These measures allowed us to investigate whether there was an association between different health literacy measures and hearing aid use while controlling for some variables that have been associated with hearing aid use or uptake, such as age, demographics, net worth, and hearing ability. In our initial exploration of the data, we found that hearing aid use by one member of a household was not independent of hearing aid use by another member, so we limited subsequent analyses to just one member per household. We constructed four different discrete-time survival models based on the availability of different health literacy measures in the HRS; an overall ‘subjective’ health literacy model using the single question screener and respondents from all four years, and three separate ‘objective’ health literacy models using respondents with answers to the S-TOFHLA and REALM questions in 2009 and 2010. Discrete-time survival analysis, a type of survival analysis that models the probability of an event, was used to predict hearing aid use over time. It allowed us to determine if the different factors we included in the analysis significantly changed the likelihood a respondent would report starting to use a hearing aid in any given HRS response period.
STUDY FINDINGS & CLINICAL IMPLICATIONS
Our findings paint a mixed picture of the relationship between health literacy and hearing aid use in HRS participants. The models including ‘objective’ health literacy measures did not support a relationship between the participants’ responses and self-reported hearing aid use, with confidence intervals for the odds ratios overlapping 1, and the ratios themselves very close to 1 (OR = 0.97, 0.98, 1.02). This is despite having fairly large sample sizes (n = 1240, 1586, and 2412). However, the analysis using the single-question screener (n = 8632) did find a relationship (OR = 0.94, CI 0.88-0.99, p = 0.02), which represents a six percent lower likelihood of using a hearing aid for every step lower a participant rated their ability to fill out medical forms. Other variables in the models broadly agreed with the existing literature.14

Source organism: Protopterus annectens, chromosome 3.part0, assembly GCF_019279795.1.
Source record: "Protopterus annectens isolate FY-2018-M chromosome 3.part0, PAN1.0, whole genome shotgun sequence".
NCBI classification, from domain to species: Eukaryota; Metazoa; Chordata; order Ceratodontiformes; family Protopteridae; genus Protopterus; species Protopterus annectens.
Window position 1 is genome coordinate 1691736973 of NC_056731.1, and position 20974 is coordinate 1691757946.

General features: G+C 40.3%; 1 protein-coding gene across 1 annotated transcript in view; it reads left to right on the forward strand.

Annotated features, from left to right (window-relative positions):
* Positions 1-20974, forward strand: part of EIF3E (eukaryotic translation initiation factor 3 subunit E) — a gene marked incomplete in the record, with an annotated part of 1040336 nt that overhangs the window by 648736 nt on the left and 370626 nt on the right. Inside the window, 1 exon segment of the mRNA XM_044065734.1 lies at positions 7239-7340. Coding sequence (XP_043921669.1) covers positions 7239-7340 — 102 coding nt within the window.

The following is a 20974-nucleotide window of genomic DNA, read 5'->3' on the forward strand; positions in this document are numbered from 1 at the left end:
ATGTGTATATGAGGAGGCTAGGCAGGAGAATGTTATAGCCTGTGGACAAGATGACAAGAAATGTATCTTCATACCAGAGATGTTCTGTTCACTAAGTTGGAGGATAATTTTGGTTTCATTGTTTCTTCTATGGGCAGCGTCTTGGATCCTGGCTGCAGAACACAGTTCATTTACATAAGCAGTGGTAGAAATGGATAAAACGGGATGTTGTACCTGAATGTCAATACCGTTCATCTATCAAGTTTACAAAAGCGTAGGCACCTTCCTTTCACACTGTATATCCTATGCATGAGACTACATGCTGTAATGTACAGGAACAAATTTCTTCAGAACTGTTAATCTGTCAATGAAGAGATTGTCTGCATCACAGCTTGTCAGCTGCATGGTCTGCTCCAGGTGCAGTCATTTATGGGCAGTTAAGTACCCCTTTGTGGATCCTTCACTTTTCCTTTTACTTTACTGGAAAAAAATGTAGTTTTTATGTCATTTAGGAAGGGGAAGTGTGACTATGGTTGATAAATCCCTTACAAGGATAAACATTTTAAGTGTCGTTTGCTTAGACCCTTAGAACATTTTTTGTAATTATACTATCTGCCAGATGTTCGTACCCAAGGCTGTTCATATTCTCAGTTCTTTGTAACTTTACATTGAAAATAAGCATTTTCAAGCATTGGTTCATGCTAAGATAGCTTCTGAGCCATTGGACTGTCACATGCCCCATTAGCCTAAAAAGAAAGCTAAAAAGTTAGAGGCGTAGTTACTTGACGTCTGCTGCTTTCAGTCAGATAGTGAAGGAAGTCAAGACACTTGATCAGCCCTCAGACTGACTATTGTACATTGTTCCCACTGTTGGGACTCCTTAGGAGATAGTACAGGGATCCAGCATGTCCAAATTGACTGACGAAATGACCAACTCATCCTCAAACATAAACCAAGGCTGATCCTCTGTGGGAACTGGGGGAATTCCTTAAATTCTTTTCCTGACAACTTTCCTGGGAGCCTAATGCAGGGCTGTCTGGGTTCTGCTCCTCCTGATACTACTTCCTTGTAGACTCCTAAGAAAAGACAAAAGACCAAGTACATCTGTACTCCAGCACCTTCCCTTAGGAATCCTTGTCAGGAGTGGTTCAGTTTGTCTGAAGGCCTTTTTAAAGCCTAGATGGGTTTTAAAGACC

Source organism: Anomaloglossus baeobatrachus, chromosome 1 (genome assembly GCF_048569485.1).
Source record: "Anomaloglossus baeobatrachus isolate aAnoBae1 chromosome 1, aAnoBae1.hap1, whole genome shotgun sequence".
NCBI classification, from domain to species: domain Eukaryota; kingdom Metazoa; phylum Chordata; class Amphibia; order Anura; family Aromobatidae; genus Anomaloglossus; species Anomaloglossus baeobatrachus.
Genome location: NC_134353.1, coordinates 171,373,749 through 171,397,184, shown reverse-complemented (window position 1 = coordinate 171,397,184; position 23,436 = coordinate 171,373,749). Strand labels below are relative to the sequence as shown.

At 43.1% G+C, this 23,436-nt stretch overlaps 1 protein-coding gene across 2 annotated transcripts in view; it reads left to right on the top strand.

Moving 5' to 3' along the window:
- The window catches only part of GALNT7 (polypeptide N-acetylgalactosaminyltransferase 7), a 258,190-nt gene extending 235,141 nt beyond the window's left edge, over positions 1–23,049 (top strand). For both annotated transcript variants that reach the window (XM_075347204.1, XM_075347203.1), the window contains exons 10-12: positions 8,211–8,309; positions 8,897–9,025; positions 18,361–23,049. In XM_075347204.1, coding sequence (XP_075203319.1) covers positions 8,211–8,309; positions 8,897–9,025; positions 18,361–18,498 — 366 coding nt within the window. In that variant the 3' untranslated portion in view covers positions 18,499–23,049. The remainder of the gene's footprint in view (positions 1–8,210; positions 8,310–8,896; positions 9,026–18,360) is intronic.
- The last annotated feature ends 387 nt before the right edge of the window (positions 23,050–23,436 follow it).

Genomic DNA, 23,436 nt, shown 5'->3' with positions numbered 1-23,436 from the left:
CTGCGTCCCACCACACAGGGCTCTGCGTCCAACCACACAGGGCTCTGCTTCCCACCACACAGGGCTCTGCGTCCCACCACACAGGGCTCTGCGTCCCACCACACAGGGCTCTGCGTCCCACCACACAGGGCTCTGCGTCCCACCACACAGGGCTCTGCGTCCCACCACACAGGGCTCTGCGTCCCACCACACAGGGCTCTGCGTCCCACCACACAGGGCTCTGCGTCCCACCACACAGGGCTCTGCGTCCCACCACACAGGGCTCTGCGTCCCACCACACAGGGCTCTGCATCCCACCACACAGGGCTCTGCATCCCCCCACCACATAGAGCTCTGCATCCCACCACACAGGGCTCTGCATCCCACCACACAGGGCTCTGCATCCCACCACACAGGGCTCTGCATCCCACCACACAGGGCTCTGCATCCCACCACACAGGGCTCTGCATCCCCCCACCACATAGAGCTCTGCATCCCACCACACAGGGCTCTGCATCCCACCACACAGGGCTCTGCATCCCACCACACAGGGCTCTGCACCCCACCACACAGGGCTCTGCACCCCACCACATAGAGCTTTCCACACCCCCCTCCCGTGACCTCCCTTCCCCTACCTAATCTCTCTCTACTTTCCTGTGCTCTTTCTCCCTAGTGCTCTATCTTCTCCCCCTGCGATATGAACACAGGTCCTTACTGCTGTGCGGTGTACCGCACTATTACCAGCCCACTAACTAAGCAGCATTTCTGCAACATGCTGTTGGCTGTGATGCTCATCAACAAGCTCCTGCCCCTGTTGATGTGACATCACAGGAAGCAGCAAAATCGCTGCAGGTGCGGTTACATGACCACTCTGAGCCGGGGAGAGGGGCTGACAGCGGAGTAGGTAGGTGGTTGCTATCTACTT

Complicated results do not tend to lead to simple conclusions beyond the need for further study. It is possible that the objective analyses were underpowered, that the objective measures were insufficient, or that unmeasured variables obscured a relationship. It is likewise possible that the subjective analysis found a spurious relationship that won't be borne out by subsequent studies or analyses. It is also possible that both findings bear out in further investigations, and that differences between subjective and objective health literacy measures capture something essential to understanding hearing health care use in the United States.
It's important to consider any results within the broader context of health literacy and hearing health care. The evidence of the role of health literacy in the larger scope of health care is robust,5 and should encourage further consideration by clinicians and researchers in hearing. Barriers to hearing health care in the United States were manifold and multifaceted even before a global pandemic shifted priorities for in-person care.15 The potential gain of communicating with patients in a way that they can understand and make use of a clinician's expertise seems to far outweigh the minimal costs. Written information, whether paper or electronic, can be assessed for the appropriate reading level using widely available tools, including common word processing software.16 In conversations with patients, clinicians can focus on interactive communication in a patient-centered setting,17 or more formally lean on methods such as teach-back.18 Audiology researchers and clinicians have ample opportunities to learn from existing health care research and to expand and explore how those findings fit into the niche of hearing health care.